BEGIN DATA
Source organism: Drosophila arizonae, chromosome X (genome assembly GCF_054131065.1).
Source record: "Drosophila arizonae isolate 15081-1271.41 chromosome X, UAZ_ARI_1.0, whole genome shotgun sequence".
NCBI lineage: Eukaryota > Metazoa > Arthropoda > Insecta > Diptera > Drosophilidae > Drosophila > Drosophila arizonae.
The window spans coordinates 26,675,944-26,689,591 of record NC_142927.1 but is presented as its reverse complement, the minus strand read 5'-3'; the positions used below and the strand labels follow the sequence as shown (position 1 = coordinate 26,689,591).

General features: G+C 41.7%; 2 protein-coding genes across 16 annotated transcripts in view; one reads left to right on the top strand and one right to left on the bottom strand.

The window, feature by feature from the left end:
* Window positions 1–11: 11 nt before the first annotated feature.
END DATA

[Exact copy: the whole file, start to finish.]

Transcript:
Source organism: Drosophila arizonae, chromosome X (genome assembly GCF_054131065.1).
Source record: "Drosophila arizonae isolate 15081-1271.41 chromosome X, UAZ_ARI_1.0, whole genome shotgun sequence".
NCBI lineage: Eukaryota > Metazoa > Arthropoda > Insecta > Diptera > Drosophilidae > Drosophila > Drosophila arizonae.
The window spans coordinates 26,675,944-26,689,591 of record NC_142927.1 but is presented as its reverse complement, the minus strand read 5'-3'; the positions used below and the strand labels follow the sequence as shown (position 1 = coordinate 26,689,591).

General features: G+C 41.7%; 2 protein-coding genes across 16 annotated transcripts in view; one reads left to right on the top strand and one right to left on the bottom strand.

The window, feature by feature from the left end:
* Window positions 1–11: 11 nt before the first annotated feature.